Alex Smith’s Confidence Level: Kimbo Slice challenges you to a bar fight.
Ninth Drive: Scramble for a yard, hit Moss deep for 55 yards, Kaepernick sacked for negative-11 yards, incomplete pass, six-yard pass setting up a fourth-and-15, throws seven-yard pass to Vernon Davis (who reintroduced himself to Smith at halftime, ya know, just to make sure).
Alex Smith’s Confidence Level: Those overhead air supply things deploy during turbulence.
10th Drive: Smith starts the drive with a 12-yard pass, Kaeperick takes over and runs three no-huddle plays for six yards, Smith comes back in for a sack, punt.
Alex Smith’s Confidence Level: Go for dip in the ocean, get circled by fins.
11th Drive: Gets one first down, fumbles, gets sacked, punts, but hey, he played the whole series this time like a real starting quarterback!
Alex Smith’s Confidence Level: Imprisoned by Somali pirates.
12th Drive: Kaepernick takes all the snaps, fails to convert on fourth down.
Alex Smith’s Confidence Level: Antonio Cromartie on The Maury Povich Show.
I feel like all of Harbaugh’s players and fellow coaches thought it, but only his wife would come out and say it: “Hey, Jim, what the hell were you thinking with that whole Kaepernick thing? Let’s not try that again, OK?”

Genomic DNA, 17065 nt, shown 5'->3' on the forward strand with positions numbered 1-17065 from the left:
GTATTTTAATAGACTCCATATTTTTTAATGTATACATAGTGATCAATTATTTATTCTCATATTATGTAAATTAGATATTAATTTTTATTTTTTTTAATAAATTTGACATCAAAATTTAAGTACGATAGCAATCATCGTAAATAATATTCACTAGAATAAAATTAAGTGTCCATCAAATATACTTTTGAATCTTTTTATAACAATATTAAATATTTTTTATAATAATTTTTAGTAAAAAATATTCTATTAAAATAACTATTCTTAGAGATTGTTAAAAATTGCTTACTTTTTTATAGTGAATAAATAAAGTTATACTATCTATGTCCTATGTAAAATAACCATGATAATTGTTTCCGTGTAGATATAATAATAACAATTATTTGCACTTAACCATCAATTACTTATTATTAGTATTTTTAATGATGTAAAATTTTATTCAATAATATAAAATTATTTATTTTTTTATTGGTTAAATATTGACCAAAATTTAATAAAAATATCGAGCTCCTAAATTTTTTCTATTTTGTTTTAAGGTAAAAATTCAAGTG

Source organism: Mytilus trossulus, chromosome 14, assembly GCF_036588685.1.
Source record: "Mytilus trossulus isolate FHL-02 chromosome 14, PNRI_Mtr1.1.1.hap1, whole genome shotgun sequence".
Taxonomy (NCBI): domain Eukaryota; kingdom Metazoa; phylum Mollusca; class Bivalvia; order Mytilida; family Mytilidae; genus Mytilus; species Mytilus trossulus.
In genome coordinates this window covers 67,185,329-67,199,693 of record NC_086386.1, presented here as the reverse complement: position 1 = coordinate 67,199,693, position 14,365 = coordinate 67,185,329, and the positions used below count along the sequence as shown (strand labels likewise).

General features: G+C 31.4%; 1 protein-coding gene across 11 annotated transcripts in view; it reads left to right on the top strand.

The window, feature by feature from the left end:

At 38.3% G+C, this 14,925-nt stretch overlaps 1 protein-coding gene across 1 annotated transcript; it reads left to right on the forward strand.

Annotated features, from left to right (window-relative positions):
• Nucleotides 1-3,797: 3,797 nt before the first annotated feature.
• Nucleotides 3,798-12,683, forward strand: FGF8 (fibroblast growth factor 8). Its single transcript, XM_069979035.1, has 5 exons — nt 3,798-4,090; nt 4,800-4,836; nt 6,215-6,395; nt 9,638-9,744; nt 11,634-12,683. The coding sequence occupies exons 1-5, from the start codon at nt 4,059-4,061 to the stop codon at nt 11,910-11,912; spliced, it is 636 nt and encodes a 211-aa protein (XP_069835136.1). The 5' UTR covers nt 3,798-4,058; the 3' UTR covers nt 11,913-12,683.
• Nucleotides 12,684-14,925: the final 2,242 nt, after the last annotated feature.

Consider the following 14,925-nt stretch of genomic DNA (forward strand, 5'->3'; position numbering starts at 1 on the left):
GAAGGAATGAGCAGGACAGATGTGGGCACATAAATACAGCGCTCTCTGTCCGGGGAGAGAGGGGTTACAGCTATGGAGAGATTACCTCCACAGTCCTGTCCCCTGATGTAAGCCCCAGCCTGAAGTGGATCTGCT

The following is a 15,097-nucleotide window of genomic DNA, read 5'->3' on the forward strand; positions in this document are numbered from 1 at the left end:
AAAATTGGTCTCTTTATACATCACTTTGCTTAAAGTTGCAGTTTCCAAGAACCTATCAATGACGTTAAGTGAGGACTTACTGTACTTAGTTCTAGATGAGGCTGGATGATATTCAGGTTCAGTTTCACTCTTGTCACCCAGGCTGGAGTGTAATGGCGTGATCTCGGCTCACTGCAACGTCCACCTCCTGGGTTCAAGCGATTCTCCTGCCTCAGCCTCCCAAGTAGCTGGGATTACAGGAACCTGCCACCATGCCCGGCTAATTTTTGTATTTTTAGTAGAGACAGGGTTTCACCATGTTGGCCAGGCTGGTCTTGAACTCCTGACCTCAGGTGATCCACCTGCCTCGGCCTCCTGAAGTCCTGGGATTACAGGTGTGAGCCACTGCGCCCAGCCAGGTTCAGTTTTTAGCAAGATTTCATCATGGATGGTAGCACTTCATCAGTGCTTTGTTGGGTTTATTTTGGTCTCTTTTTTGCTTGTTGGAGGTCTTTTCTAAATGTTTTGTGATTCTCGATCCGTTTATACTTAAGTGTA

Texans (Matt Schaub and T.J. Yates), 74 points: On Sunday night, it all came apart for Matthew Rutledge Schaub in the fourth quarter. The wheels completely came off, and what was a semi-enjoyable, high-scoring cherry on your football Sunday (see what I did there?) turned into a rout that sent Schaub rocketing to the top of the BQBL leader board. When he took the field with 14:46 left in the fourth, the Texans were within 17 points and looking to get back in the game — an improbable mission, but not yet impossible. His first pass attempt deep to Andre Johnson fell incomplete. His second pass attempt, for Keshawn Martin, fell into the arms of Sam Shields, who jumped the route like he was in Schaub’s huddle. Schaub was then forced to watch Aaron Rogers throw his sixth touchdown pass of the day. Schaub then marched the Texans 60 yards down the field before throwing his second pick of the quarter.